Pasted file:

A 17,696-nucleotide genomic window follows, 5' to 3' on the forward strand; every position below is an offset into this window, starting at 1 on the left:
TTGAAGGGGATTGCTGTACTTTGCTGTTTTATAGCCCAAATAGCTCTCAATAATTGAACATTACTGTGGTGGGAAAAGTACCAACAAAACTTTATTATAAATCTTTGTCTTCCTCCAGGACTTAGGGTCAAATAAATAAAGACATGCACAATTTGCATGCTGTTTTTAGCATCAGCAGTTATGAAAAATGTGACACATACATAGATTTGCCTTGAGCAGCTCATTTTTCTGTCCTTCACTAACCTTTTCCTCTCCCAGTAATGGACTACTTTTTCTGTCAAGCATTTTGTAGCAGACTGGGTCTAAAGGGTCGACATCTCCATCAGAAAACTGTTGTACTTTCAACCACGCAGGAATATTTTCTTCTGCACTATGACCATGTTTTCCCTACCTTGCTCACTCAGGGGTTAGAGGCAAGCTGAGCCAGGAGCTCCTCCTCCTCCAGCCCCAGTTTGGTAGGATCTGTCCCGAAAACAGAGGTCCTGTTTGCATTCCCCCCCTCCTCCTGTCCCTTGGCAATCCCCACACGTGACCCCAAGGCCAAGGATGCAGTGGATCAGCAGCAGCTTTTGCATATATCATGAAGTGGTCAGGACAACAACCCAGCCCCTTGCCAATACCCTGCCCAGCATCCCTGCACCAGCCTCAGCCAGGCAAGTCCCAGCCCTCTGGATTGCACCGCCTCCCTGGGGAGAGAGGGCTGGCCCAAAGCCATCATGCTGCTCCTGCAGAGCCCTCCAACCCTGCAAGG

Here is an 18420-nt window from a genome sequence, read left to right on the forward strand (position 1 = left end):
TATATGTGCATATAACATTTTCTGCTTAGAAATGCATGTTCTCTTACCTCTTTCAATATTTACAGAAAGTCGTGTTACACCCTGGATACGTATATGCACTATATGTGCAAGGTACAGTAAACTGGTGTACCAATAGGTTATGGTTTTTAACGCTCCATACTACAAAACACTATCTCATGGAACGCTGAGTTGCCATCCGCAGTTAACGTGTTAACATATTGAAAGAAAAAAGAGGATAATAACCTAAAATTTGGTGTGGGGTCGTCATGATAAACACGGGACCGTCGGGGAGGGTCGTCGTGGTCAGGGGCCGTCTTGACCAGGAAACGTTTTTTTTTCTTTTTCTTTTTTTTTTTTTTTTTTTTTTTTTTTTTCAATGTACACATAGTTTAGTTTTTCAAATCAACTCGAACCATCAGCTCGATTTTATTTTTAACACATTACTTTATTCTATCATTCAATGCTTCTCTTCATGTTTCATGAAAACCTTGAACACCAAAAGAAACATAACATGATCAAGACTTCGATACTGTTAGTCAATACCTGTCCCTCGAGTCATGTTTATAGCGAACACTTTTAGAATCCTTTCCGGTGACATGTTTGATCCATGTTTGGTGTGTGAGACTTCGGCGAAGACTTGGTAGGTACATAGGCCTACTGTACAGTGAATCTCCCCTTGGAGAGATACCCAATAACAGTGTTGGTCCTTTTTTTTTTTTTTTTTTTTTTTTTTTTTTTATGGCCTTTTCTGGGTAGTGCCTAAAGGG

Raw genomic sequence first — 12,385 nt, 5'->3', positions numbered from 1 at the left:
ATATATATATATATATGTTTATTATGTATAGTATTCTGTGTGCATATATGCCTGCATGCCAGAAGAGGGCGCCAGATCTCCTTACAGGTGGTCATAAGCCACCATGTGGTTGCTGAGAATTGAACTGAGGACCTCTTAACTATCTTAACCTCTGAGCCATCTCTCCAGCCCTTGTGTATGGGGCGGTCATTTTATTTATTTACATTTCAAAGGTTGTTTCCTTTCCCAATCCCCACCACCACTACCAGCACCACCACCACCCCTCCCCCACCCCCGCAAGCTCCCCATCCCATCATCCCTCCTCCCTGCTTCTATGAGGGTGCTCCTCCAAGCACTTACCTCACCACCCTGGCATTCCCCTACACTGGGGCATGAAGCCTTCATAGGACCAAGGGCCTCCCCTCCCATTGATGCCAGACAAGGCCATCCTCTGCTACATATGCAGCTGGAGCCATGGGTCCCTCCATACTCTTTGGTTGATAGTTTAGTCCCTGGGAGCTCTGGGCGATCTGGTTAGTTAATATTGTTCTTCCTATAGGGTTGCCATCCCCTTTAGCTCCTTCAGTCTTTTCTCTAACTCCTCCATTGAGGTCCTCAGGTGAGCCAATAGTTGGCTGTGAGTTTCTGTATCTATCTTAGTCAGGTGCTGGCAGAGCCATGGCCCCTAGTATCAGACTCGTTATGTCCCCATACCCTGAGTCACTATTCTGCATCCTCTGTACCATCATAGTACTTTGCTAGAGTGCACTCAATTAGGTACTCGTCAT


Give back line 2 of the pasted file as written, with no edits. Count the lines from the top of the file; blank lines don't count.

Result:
TTGAAGGGGATTGCTGTACTTTGCTGTTTTATAGCCCAAATAGCTCTCAATAATTGAACATTACTGTGGTGGGAAAAGTACCAACAAAACTTTATTATAAATCTTTGTCTTCCTCCAGGACTTAGGGTCAAATAAATAAAGACATGCACAATTTGCATGCTGTTTTTAGCATCAGCAGTTATGAAAAATGTGACACATACATAGATTTGCCTTGAGCAGCTCATTTTTCTGTCCTTCACTAACCTTTTCCTCTCCCAGTAATGGACTACTTTTTCTGTCAAGCATTTTGTAGCAGACTGGGTCTAAAGGGTCGACATCTCCATCAGAAAACTGTTGTACTTTCAACCACGCAGGAATATTTTCTTCTGCACTATGACCATGTTTTCCCTACCTTGCTCACTCAGGGGTTAGAGGCAAGCTGAGCCAGGAGCTCCTCCTCCTCCAGCCCCAGTTTGGTAGGATCTGTCCCGAAAACAGAGGTCCTGTTTGCATTCCCCCCCTCCTCCTGTCCCTTGGCAATCCCCACACGTGACCCCAAGGCCAAGGATGCAGTGGATCAGCAGCAGCTTTTGCATATATCATGAAGTGGTCAGGACAACAACCCAGCCCCTTGCCAATACCCTGCCCAGCATCCCTGCACCAGCCTCAGCCAGGCAAGTCCCAGCCCTCTGGATTGCACCGCCTCCCTGGGGAGAGAGGGCTGGCCCAAAGCCATCATGCTGCTCCTGCAGAGCCCTCCAACCCTGCAAGG